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Palazzolo v. Fiat Chrysler Automobiles N.V.

United States District Court, E.D. Michigan, Southern Division

December 14, 2017

CARL PALAZZOLO and ALBERT FERRANDI, Individually and On Behalf of All Others Similarly Situated, Plaintiffs,



         This is a putative class action securities fraud case, in which investors in Fiat Chrysler Automobiles N.V. (“FCA”) common stock are suing FCA and the following FCA executives: Chief Executive Officer Sergio Marchionne (“Marchionne”), Chief Financial Officer Richard K. Palmer (“Palmer”), and Head of U.S. Sales Reid Bigland (“Bigland”). Court-appointed Lead Plaintiffs Carl Palazzolo and Albert Ferrandi filed a Consolidated Class Action Complaint (“Complaint”) on March 17, 2017. In the Complaint, Lead Plaintiffs allege that Defendants made materially false and misleading statements and/or omissions concerning a streak of increased monthly year-over-year United States retail sales by FCA during the Class Period (i.e., November 3, 2014 and July 26, 2016, inclusive), which Lead Plaintiffs claim was based on “fake” sales. Lead Plaintiffs further allege that Defendants' statements or omissions resulted in the artificial inflation of the price of FCA common stock, which declined when the truth about FCA's U.S. sales emerged. The matter presently is before the Court on Defendants' motion to dismiss, filed pursuant to Rules 9(b) and 12(b)(6) of the Federal Rules of Civil Procedure and the Private Securities Litigation Reform Act of 1995 (“PSLRA”), 15 U.S.C. § 78u-4. The parties have fully briefed the motion. Finding the facts and legal arguments adequately presented in the parties' briefs, the Court is dispensing with oral argument pursuant to Eastern District of Michigan Local Rule 7.1(f). For the following reasons, the Court is denying the motion.

         I. Standard of Review

         A motion to dismiss pursuant to Rule 12(b)(6) tests the legal sufficiency of the complaint. RMI Titanium Co. v. Westinghouse Elec. Corp., 78 F.3d 1125, 1134 (6th Cir. 1996). Under Federal Rule of Civil Procedure 8(a)(2), a pleading must contain a “short and plain statement of the claim showing that the pleader is entitled to relief.” To survive a motion to dismiss, a complaint need not contain “detailed factual allegations, ” but it must contain more than “labels and conclusions” or “a formulaic recitation of the elements of a cause of action . . . .” Bell Atlantic Corp. v. Twombly, 550 U.S. 544, 555 (2007). A complaint does not “suffice if it tenders ‘naked assertions' devoid of ‘further factual enhancement.'” Ashcroft v. Iqbal, 556 U.S. 662, 678 (2009) (quoting Twombly, 550 U.S. at 557).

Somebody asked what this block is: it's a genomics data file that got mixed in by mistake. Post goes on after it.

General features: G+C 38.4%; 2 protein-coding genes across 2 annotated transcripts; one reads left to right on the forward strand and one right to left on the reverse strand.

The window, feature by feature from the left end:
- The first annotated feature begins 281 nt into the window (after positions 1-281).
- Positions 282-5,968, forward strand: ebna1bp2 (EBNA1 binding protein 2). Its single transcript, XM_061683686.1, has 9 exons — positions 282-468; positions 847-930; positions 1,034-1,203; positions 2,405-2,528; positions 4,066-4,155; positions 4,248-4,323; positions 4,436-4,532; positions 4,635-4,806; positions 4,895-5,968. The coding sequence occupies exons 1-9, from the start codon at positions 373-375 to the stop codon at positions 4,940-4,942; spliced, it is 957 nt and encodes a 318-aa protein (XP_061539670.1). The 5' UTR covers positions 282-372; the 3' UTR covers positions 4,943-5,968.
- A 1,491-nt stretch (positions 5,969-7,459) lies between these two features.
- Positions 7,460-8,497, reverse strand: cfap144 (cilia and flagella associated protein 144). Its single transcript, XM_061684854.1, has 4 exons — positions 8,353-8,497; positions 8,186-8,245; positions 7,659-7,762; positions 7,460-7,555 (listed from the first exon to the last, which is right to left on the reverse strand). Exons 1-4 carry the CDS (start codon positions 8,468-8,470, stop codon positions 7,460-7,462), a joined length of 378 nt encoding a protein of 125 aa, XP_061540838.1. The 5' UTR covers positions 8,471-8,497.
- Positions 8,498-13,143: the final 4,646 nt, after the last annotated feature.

As the Supreme Court provided in Iqbal and Twombly, “[t]o survive a motion to dismiss, a complaint must contain sufficient factual matter, accepted as true, to ‘state a claim to relief that is plausible on its face.'” Id. (quoting Twombly, 550 U.S. at 570). “A claim has facial plausibility when the plaintiff pleads factual content that allows the court to draw the reasonable inference that the defendant is liable for the misconduct alleged.” Id. (citing Twombly, 550 U.S. at 556). The plausibility standard “does not impose a probability requirement at the pleading stage; it simply calls for enough facts to raise a reasonable expectation that discovery will reveal evidence of illegal [conduct].” Twombly, 550 U.S. at 556.

         In deciding whether the plaintiff has set forth a “plausible” claim, the court must accept the factual allegations in the complaint as true. Erickson v. Pardus, 551 U.S. 89, 94 (2007). This presumption, however, is not applicable to legal conclusions. Iqbal, 556 U.S. at 668. Therefore, “[t]hreadbare recitals of the elements of a cause of action, supported by mere conclusory statements, do not suffice.” Id. (citing Twombly, 550 U.S. at 555).

         Ordinarily, the court may not consider matters outside the pleadings when deciding a Rule 12(b)(6) motion to dismiss. Weiner v. Klais & Co., Inc., 108 F.3d 86, 88 (6th Cir. 1997) (citing Hammond v. Baldwin, 866 F.2d 172, 175 (6th Cir. 1989)). A court that considers such matters must first convert the motion to dismiss to one for summary judgment. See Fed. R. Civ. P 12(d). However, “[w]hen a court is presented with a Rule 12(b)(6) motion, it may consider the [c]omplaint and any exhibits attached thereto, public records, items appearing in the record of the case and exhibits attached to [the] defendant's motion to dismiss, so long as they are referred to in the [c]omplaint and are central to the claims contained therein.” Bassett v. Nat'l Collegiate Athletic Ass'n, 528 F.3d 426, 430 (6th Cir. 2008).

         Thus in a securities fraud case, the court may consider the full text of filings with the United States Securities and Exchange Commission (“SEC”) when deciding a Rule 12(b)(6) motion, even if they are not attached to the complaint. Bovee v. Coopers & Lybrand C.P.A., 272 F.3d 356, 360-61 (6th Cir. 2001). Nevertheless, “[i]t would be improper for the [c]ourt to rely upon these documents to determine disputed factual issues” or to “make any determination as to the truth of any of the facts alleged or otherwise asserted in the documents themselves.” In re Unumprovident Corp. Sec. Litig., 396 F.Supp.2d 858, 875-76 (E.D. Tenn. 2005). “Such documents should be considered only for the purpose of determining what statements the documents contain, not to prove the truth of the documents' contents.” In re Direct Gen. Corp. Sec. Litig., 398 F.Supp.2d 888, 893 (M.D. Tenn. 2005) (citing Lovelace v. Software Spectrum Inc., 78 F.3d 1015, 1018 (5th Cir. 1996)).

         Where fraud is alleged, Rule 9(b)'s pleading requirements also must be satisfied. Fed.R.Civ.P. 9(b). Under Rule 9(b), “the circumstances constituting fraud or mistake” must be “state[d] with particularity[.]” Fed.R.Civ.P. 9(b). In the Sixth Circuit, this means the plaintiff must, “at a minimum, … allege the time, place, and content of the alleged misrepresentation on which he or she relied; the fraudulent scheme; the fraudulent intent of the defendants; and the injury resulting from the fraud.” Coffey v. Foamex LP, 2 F.3d 157, 161-162 (6th Cir. 1993) (internal quotation marks and citation omitted).

         Additional heightened pleading requirements apply to claims arising under the PSLRA. See 15 U.S.C. § 78u-4(b)(1), (2). The Court discusses those heightened requirements in detail in Sections III and IV.

         II. Factual and Procedural Background